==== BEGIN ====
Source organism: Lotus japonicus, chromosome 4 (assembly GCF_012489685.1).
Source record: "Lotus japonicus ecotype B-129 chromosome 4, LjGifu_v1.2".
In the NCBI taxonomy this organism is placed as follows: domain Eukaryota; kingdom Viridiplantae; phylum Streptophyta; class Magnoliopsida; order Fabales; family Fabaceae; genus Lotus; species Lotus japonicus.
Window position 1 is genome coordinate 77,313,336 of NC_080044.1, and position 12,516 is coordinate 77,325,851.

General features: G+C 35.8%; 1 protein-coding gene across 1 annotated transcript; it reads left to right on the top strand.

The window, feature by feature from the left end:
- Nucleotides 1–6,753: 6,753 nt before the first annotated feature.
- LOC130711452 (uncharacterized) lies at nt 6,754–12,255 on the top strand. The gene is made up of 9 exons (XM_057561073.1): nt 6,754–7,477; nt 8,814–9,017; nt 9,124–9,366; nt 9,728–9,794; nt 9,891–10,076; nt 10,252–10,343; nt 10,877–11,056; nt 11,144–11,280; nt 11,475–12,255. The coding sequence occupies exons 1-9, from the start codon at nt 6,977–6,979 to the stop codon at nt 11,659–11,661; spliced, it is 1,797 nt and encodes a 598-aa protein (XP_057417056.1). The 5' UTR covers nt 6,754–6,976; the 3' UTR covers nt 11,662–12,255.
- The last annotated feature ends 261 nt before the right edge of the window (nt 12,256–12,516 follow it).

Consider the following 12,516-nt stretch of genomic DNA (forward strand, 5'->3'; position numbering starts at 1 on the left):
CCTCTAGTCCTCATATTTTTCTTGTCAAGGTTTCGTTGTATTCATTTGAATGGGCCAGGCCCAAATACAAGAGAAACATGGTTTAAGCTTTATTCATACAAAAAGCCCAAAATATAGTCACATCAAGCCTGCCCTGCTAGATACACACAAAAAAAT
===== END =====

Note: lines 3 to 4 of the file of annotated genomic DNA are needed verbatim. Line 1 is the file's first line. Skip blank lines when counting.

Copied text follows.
In the NCBI taxonomy this organism is placed as follows: domain Eukaryota; kingdom Viridiplantae; phylum Streptophyta; class Magnoliopsida; order Fabales; family Fabaceae; genus Lotus; species Lotus japonicus.
Window position 1 is genome coordinate 77,313,336 of NC_080044.1, and position 12,516 is coordinate 77,325,851.